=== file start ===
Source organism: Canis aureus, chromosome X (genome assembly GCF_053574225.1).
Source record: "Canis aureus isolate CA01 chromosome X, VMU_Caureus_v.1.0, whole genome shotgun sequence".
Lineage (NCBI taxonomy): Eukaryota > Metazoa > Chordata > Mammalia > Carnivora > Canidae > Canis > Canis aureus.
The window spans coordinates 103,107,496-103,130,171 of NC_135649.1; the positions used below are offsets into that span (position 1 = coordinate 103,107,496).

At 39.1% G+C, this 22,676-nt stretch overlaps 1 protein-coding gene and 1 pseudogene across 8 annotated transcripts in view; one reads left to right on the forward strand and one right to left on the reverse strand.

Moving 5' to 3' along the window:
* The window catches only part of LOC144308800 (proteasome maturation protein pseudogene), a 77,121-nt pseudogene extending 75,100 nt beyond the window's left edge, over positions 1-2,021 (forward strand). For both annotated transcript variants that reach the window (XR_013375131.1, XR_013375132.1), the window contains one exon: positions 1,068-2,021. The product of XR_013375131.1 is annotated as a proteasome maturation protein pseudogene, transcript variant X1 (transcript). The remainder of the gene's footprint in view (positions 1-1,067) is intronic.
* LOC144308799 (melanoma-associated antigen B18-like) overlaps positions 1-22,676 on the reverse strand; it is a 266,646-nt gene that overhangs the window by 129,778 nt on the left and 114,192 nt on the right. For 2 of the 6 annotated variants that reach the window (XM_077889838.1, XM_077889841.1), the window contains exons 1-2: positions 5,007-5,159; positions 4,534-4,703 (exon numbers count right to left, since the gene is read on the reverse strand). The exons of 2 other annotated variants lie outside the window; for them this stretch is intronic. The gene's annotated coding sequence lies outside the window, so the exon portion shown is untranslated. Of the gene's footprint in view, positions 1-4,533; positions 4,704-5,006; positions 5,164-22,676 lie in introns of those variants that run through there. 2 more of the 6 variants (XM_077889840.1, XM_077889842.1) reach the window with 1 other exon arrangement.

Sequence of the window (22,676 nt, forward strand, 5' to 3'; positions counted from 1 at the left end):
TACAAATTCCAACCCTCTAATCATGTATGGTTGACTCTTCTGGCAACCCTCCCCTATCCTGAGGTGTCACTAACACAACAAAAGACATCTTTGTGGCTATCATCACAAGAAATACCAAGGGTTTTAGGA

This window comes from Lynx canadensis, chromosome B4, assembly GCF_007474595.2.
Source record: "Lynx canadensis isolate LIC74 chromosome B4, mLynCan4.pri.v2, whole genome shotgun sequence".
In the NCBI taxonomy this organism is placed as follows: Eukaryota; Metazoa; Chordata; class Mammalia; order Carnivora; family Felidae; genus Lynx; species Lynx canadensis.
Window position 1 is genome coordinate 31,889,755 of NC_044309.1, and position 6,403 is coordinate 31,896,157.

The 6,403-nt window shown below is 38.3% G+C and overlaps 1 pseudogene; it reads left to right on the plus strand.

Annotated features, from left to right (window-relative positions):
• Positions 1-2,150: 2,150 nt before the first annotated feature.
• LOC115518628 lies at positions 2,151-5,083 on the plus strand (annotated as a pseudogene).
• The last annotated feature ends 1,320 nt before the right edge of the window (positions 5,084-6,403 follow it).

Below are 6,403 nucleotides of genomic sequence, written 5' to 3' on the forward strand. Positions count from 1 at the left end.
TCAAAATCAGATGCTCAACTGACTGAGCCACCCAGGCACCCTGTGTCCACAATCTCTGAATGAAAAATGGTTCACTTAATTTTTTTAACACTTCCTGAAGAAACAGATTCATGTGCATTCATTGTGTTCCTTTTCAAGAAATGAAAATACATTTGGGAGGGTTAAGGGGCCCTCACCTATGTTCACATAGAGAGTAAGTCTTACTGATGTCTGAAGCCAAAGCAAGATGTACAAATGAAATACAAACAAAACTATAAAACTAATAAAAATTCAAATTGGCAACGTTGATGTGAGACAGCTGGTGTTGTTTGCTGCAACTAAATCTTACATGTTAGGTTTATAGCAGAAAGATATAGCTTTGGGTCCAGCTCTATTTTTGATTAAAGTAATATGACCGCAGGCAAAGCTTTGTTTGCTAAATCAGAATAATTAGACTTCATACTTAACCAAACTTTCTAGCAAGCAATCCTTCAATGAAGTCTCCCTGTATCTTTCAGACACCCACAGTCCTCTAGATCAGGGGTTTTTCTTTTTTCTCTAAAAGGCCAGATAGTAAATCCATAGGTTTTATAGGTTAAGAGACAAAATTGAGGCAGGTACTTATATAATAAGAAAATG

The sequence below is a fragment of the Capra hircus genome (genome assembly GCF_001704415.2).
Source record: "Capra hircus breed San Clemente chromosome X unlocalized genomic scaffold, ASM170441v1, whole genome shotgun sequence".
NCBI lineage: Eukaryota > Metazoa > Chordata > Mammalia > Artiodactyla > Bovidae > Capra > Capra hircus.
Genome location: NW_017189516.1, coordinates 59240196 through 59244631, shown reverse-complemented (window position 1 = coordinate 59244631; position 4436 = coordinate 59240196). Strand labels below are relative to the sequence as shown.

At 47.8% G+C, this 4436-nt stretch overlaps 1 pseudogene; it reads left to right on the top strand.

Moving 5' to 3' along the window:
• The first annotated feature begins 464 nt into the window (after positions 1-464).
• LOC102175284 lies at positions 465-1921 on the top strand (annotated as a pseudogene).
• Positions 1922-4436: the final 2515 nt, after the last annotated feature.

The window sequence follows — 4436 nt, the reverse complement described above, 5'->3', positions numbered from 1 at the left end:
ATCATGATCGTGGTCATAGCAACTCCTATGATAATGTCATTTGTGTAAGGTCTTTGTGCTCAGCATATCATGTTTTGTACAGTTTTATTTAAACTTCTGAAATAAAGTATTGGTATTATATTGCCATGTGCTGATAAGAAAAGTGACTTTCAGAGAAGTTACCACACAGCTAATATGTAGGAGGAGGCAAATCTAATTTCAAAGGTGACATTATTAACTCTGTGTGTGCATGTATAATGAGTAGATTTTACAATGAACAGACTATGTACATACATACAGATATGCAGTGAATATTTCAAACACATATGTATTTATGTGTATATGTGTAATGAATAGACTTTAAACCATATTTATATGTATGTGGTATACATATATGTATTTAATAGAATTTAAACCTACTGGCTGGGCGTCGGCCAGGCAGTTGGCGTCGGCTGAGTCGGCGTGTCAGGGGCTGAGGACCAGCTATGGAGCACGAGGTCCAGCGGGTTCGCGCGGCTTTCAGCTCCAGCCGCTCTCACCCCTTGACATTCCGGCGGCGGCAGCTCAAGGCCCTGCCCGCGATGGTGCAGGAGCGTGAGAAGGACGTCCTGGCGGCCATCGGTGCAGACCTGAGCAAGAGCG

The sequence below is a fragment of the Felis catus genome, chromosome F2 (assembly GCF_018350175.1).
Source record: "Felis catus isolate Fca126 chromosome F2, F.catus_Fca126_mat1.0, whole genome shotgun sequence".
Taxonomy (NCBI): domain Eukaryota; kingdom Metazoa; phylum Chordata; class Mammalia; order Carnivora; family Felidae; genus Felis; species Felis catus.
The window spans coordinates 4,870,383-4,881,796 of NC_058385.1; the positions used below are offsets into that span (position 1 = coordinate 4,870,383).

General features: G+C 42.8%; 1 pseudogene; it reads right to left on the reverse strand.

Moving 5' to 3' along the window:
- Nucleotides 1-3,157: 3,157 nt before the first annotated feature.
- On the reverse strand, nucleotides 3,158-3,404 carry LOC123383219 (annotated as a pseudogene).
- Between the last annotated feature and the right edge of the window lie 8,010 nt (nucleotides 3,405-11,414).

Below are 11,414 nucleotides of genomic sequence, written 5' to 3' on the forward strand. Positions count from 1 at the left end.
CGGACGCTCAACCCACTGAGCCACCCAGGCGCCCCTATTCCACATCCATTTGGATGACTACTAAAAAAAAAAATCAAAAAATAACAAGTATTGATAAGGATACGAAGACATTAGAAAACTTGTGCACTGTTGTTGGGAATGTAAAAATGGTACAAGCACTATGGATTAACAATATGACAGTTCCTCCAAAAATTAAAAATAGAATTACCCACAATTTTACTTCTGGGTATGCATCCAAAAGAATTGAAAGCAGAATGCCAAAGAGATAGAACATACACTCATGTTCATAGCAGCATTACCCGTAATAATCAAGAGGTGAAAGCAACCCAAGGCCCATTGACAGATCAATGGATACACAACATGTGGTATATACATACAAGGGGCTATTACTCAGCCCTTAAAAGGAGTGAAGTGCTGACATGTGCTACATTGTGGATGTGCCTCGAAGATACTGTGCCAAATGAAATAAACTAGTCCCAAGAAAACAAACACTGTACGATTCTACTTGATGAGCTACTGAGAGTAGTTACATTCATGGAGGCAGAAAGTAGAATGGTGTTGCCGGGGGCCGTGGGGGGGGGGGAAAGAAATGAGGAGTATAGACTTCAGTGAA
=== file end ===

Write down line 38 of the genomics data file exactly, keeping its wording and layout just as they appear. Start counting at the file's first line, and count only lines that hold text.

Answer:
Moving 5' to 3' along the window: